A judge told Cody Wilson he couldn’t sell his plans for 3D-printed guns online, but he’s doing it anyway.
“It’s a matter of principle,” Wilson told CBS This Morning of why he looked for a legal loophole in the ruling that blocked him from posting the blueprints for 3D-printed guns on his website. However, a new ruling says that “Files cannot be uploaded to the internet, but they can be emailed, mailed, securely transmitted, or otherwise published within the United States.”
So, Wilson is allowing customers to name their own price for the plans.
The controversy over 3D-printed guns
3D-printed guns are often called “ghost guns” because they can be created using a 3D printer, circumventing the normal gunmaking process that requires a unique serial number on each gun for identification. The guns, made for personal use, do not need to be registered, so there’s no record that these guns exist — making them “ghosts.”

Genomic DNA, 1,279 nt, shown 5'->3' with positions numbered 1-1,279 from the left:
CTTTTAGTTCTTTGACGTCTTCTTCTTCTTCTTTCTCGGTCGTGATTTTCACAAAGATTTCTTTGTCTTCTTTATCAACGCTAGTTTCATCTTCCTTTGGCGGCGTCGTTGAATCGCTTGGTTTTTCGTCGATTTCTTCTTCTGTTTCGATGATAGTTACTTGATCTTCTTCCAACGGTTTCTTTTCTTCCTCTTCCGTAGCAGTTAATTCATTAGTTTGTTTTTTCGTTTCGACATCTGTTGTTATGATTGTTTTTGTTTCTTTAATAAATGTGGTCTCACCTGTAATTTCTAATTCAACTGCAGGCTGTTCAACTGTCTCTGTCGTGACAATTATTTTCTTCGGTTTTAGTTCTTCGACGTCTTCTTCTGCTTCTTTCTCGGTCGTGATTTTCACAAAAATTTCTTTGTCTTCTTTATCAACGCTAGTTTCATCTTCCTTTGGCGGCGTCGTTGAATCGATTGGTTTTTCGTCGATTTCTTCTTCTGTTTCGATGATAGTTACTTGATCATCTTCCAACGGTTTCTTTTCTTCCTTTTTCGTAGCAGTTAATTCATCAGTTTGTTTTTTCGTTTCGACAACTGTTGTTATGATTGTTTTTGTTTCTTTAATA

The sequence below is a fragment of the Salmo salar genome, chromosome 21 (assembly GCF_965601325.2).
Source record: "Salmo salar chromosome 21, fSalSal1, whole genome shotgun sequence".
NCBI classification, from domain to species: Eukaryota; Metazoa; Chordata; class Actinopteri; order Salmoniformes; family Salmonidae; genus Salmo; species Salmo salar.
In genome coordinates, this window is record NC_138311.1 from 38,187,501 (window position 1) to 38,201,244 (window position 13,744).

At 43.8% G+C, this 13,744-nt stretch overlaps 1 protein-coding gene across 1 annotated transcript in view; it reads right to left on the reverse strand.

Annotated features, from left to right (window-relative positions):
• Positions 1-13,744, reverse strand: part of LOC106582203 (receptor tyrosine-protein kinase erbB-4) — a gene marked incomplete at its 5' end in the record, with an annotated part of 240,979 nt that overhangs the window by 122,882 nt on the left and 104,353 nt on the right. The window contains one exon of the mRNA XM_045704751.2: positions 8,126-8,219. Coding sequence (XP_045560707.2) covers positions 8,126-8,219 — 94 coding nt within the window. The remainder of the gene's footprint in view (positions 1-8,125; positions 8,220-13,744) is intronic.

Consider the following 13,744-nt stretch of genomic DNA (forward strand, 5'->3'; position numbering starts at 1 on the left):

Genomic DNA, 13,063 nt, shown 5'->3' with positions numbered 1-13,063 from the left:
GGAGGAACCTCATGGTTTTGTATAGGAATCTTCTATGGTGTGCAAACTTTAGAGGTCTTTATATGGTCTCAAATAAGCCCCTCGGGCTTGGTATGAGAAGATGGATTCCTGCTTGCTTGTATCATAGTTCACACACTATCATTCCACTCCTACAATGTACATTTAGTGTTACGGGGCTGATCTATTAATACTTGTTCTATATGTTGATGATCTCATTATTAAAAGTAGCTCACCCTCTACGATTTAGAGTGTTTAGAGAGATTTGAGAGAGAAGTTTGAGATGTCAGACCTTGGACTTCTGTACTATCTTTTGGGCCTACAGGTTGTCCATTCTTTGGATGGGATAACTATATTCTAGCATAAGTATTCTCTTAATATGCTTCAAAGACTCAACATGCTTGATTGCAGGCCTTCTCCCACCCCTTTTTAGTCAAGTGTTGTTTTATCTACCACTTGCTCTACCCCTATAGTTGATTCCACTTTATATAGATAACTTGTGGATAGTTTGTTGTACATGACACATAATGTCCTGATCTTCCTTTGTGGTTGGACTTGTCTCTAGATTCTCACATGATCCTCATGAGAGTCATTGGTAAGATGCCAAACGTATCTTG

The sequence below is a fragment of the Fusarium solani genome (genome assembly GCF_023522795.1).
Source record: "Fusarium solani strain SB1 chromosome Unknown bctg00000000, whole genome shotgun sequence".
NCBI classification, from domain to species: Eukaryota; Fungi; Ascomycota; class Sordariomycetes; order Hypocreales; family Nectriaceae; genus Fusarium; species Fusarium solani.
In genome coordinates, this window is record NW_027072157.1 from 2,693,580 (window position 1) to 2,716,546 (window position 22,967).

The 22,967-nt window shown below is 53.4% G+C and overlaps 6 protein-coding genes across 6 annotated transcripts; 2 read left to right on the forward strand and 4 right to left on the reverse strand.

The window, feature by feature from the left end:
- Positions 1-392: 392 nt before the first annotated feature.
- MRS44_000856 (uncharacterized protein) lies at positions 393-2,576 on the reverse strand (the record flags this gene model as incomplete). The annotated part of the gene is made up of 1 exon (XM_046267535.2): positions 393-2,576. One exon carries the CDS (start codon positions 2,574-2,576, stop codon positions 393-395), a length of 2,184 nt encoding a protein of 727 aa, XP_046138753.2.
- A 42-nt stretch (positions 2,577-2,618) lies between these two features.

Early this summer, 19 states and Washington D.C. sought an injunction to stop Wilson’s company, Defense Distributed, from selling the 3D-printed gun plans. Their argument: Giving people a way to build untraceable guns would pose a security risk. U.S. District Court Judge Robert Lasnik agreed and banned the sale of the blueprints.
Wilson told CBS News that he sold 400 plans for 3D-printed guns by Tuesday. He’s expecting states to push back — and possibly sue — him for selling, but he’s using the sales to raise money for his legal defense.
“I know it’s absurd to some degree to fight for your principles in a culture like this, but I think it’s a worthy demonstration, and of course, I could always demonstrate, like today, that I can always sell these files,” he said.
And he’ll continue to push back against the federal court’s rule.
“If I allow you to download an AR-15, the full plans for an AR-15, I don’t believe that I provide you with anything other than the general knowledge of what an AR-15 is,” Wilson said in July. “I am no different from a publisher of information.”